Children of Spanish-speaking families may be more likely to endure hospital errors due to language barriers, a new study shows.

The study, published in Pediatrics, focuses on one pediatric hospital in the Pacific Northwest. But the issue is bigger than that, write Adam Cohen, MD, MPH, and colleagues.

“Language barriers may contribute to medical errors by impeding patient-provider communication,” they write. “One particularly vulnerable group is immigrant children and the children of immigrant parents, the fastest growing segment of the U.S. child population.”

Cohen is on staff at the CDC. He worked on the study while at the University of Washington and Children’s Hospital and Regional Medical Center in Seattle.

Language & Hospital Errors

Cohen’s team studied 572 children treated at a pediatric hospital in the Pacific Northwest from 1998 to 2003. The patients were up to 21 years old.

Most had no problems in their hospital care. However, 97 patients had what the researchers call a “serious medical event.” Examples of these adverse events defined by this study include getting the wrong diagnostic procedures, missed or delayed diagnoses, and medication errors.

Overall, they found no link between requests for interpreters and hospital errors. However,

Spanish-speaking families that asked for hospital interpreters were twice as likely to have hospital errors as those that didn’t request an interpreter, the study shows.

No Link Seen With Other Languages

Children from Spanish-speaking families that requested a hospital interpreter accounted for 11 percent of the patients. The study also included other Hispanic families that didn’t ask for an interpreter.

Spanish wasn’t the only non-English language noted in the study. Other language groups included Cambodian, Cantonese, French, Haitian, Italian, Japanese, Russian, Somali, Ukrainian, and Vietnamese. However, patients from families speaking those languages made up less than 1 percent of the study’s participants.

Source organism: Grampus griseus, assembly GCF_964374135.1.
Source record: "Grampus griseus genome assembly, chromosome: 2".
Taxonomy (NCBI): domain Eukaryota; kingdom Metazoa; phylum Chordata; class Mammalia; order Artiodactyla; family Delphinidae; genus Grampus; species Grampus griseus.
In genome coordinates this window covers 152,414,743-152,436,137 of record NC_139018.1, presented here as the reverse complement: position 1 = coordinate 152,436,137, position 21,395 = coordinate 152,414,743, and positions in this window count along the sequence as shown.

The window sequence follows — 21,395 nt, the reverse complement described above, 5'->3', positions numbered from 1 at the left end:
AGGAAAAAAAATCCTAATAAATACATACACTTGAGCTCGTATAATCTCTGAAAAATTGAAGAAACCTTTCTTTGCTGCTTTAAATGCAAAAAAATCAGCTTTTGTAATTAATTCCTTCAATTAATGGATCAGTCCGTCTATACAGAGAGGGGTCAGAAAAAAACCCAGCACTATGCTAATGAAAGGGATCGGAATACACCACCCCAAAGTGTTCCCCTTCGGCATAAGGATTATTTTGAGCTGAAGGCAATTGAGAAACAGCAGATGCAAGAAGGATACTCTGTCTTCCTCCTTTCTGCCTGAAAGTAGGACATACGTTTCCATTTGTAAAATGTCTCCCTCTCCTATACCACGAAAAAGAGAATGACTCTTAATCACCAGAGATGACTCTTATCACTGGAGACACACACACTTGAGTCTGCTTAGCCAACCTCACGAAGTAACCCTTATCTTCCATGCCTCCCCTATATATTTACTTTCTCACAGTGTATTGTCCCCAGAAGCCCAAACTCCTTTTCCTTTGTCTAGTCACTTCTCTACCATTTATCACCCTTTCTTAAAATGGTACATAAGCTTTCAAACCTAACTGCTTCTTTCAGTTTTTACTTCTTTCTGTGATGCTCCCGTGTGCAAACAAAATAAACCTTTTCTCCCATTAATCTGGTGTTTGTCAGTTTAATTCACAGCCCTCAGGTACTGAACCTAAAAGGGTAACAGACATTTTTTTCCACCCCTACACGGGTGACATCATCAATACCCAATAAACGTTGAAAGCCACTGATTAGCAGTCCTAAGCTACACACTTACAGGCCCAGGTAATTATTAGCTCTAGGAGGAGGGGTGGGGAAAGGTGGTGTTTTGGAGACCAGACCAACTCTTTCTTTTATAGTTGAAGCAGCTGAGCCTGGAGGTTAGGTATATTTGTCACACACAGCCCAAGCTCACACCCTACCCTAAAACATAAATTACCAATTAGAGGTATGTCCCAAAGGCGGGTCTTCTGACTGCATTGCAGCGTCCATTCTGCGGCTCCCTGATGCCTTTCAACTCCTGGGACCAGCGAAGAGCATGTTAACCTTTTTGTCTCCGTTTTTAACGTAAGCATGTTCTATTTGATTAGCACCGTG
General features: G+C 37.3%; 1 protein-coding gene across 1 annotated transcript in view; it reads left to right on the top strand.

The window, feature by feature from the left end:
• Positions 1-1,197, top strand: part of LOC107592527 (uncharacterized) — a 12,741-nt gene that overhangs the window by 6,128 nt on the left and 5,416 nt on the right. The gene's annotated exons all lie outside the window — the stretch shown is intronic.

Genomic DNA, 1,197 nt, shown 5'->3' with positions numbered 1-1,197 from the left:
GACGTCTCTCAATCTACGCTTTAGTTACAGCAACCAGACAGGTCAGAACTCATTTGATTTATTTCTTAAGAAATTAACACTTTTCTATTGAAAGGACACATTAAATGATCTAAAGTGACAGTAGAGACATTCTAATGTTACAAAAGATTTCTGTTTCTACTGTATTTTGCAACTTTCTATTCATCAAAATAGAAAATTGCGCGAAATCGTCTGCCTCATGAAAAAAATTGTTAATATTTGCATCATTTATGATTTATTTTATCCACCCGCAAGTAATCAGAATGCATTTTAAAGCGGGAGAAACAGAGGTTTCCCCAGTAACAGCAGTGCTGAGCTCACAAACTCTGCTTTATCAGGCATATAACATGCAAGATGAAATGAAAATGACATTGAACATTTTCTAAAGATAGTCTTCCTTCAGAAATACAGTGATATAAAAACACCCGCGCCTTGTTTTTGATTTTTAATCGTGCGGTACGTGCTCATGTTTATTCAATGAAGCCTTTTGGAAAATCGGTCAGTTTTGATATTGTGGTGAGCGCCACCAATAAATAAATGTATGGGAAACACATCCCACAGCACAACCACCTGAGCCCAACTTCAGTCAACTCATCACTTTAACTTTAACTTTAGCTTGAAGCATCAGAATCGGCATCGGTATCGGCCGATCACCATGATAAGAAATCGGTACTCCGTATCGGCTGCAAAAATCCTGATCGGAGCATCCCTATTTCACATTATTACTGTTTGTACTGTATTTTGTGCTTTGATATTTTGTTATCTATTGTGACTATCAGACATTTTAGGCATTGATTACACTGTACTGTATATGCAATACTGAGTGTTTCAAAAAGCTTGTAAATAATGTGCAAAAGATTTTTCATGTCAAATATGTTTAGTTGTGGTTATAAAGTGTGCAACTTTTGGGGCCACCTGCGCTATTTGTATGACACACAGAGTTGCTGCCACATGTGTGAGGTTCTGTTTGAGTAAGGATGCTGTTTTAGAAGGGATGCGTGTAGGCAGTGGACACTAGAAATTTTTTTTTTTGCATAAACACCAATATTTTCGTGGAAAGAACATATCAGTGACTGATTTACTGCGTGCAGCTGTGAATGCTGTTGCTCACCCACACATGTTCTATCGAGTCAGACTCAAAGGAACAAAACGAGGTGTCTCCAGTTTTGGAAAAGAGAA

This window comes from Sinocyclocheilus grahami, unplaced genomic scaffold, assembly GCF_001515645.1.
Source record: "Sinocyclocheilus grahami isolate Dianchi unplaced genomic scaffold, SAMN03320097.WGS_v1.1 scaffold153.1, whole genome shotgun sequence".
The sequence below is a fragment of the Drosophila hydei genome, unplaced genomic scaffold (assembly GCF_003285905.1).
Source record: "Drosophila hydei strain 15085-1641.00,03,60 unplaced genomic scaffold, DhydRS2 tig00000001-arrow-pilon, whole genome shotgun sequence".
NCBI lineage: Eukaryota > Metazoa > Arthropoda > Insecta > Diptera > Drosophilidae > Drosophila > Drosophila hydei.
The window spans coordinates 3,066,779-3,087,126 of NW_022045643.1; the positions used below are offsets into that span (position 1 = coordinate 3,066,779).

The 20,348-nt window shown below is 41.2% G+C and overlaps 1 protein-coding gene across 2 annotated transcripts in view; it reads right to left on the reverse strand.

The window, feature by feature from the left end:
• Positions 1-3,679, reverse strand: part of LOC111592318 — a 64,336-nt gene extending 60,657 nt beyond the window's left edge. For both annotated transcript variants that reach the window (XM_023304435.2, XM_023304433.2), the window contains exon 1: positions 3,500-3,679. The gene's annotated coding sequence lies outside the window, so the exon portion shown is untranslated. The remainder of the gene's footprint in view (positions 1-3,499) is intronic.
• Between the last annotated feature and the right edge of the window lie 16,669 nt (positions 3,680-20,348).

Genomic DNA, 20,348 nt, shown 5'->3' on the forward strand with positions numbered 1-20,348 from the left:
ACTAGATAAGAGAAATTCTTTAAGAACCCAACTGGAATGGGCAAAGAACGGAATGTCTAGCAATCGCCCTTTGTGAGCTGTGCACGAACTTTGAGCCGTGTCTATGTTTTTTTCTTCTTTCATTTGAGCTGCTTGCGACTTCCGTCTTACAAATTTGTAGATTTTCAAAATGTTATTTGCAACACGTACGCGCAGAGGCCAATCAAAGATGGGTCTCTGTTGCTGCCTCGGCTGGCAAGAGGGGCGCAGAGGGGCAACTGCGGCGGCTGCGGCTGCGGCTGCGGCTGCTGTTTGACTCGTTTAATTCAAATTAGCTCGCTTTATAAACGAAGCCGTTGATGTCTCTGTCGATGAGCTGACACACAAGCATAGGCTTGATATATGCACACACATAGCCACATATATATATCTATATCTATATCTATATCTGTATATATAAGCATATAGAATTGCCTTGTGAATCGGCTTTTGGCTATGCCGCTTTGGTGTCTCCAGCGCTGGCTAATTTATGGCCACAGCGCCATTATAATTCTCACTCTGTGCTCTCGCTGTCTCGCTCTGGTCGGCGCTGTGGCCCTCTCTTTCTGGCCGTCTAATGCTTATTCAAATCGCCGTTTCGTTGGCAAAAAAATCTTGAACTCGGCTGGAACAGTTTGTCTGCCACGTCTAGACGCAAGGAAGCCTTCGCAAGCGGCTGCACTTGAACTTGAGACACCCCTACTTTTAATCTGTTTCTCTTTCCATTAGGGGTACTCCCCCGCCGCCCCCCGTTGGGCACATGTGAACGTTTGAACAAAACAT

“Serious medical events” were reported by the hospital’s quality improvement staff, so many other medical errors likely weren’t included, the researchers note.

Underestimating the Spanish Language Barrier?

The reasons for the results aren’t clear. Perhaps some hospital staffers mistakenly think their Spanish is better than it really is, write the researchers.

“Some medical providers may erroneously believe that they have an adequate command of Spanish,” they write.

“We speculate that although interpreters were requested more frequently for Spanish-speaking families who incurred a serious medical event, providers may not rely on interpreters for Spanish-speaking patients as much as for patients who speak neither English nor Spanish,” write the researchers.

Bridging the Language Gap

Patients’ families may want to draw interpreters back into hospital discussions.

“Many patients with language barriers may not be given interpreters as often as they should, and poor interpretation can lead to medical errors and adverse outcomes,” write the researchers.

“These results have large implications for improving the quality of pediatric care and suggest that minimizing language barriers may be an important key to limiting medical errors in hospitalized pediatric patients,” they continue.

Other hospitals may have similar issues, write Cohen and colleagues.

“Because this hospital serves a racially and ethnically diverse pediatric population over a five-state region, we believe that these results are generalizable to other regional pediatric hospitals,” they write.

By Miranda Hitti, reviewed by Louise Chang, MD

SOURCES: Cohen, A. Pediatrics, September 2005; vol 116: pp 575-579. News release, American Academy of Pediatrics.